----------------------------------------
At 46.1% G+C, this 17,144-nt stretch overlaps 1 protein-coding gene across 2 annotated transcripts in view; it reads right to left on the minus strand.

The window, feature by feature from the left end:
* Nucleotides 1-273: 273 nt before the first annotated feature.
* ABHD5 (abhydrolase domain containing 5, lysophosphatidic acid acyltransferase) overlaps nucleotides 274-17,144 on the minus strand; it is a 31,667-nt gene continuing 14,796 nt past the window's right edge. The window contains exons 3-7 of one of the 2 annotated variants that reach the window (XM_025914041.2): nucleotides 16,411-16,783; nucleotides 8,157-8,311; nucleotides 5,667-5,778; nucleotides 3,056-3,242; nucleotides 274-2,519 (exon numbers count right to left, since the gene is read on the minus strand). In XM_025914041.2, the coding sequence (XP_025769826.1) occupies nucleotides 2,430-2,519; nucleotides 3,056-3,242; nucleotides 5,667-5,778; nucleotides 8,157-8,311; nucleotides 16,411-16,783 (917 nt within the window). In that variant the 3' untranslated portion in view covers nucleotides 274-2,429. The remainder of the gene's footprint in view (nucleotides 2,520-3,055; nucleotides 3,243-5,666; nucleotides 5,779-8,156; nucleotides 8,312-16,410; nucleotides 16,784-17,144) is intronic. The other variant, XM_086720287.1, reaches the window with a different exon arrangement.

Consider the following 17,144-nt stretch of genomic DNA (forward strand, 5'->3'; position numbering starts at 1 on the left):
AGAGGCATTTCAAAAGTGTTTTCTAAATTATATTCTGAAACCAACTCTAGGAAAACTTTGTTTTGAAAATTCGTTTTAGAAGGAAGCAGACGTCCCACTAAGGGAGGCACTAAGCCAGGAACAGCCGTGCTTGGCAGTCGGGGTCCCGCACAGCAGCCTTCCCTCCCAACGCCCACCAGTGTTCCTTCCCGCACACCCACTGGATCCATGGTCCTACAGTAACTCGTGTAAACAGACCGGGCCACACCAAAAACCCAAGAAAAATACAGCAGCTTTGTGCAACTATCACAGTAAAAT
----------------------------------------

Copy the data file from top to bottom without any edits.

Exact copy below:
At 46.1% G+C, this 17,144-nt stretch overlaps 1 protein-coding gene across 2 annotated transcripts in view; it reads right to left on the minus strand.

The window, feature by feature from the left end:
* Nucleotides 1-273: 273 nt before the first annotated feature.
* ABHD5 (abhydrolase domain containing 5, lysophosphatidic acid acyltransferase) overlaps nucleotides 274-17,144 on the minus strand; it is a 31,667-nt gene continuing 14,796 nt past the window's right edge. The window contains exons 3-7 of one of the 2 annotated variants that reach the window (XM_025914041.2): nucleotides 16,411-16,783; nucleotides 8,157-8,311; nucleotides 5,667-5,778; nucleotides 3,056-3,242; nucleotides 274-2,519 (exon numbers count right to left, since the gene is read on the minus strand). In XM_025914041.2, the coding sequence (XP_025769826.1) occupies nucleotides 2,430-2,519; nucleotides 3,056-3,242; nucleotides 5,667-5,778; nucleotides 8,157-8,311; nucleotides 16,411-16,783 (917 nt within the window). In that variant the 3' untranslated portion in view covers nucleotides 274-2,429. The remainder of the gene's footprint in view (nucleotides 2,520-3,055; nucleotides 3,243-5,666; nucleotides 5,779-8,156; nucleotides 8,312-16,410; nucleotides 16,784-17,144) is intronic. The other variant, XM_086720287.1, reaches the window with a different exon arrangement.

Consider the following 17,144-nt stretch of genomic DNA (forward strand, 5'->3'; position numbering starts at 1 on the left):
AGAGGCATTTCAAAAGTGTTTTCTAAATTATATTCTGAAACCAACTCTAGGAAAACTTTGTTTTGAAAATTCGTTTTAGAAGGAAGCAGACGTCCCACTAAGGGAGGCACTAAGCCAGGAACAGCCGTGCTTGGCAGTCGGGGTCCCGCACAGCAGCCTTCCCTCCCAACGCCCACCAGTGTTCCTTCCCGCACACCCACTGGATCCATGGTCCTACAGTAACTCGTGTAAACAGACCGGGCCACACCAAAAACCCAAGAAAAATACAGCAGCTTTGTGCAACTATCACAGTAAAAT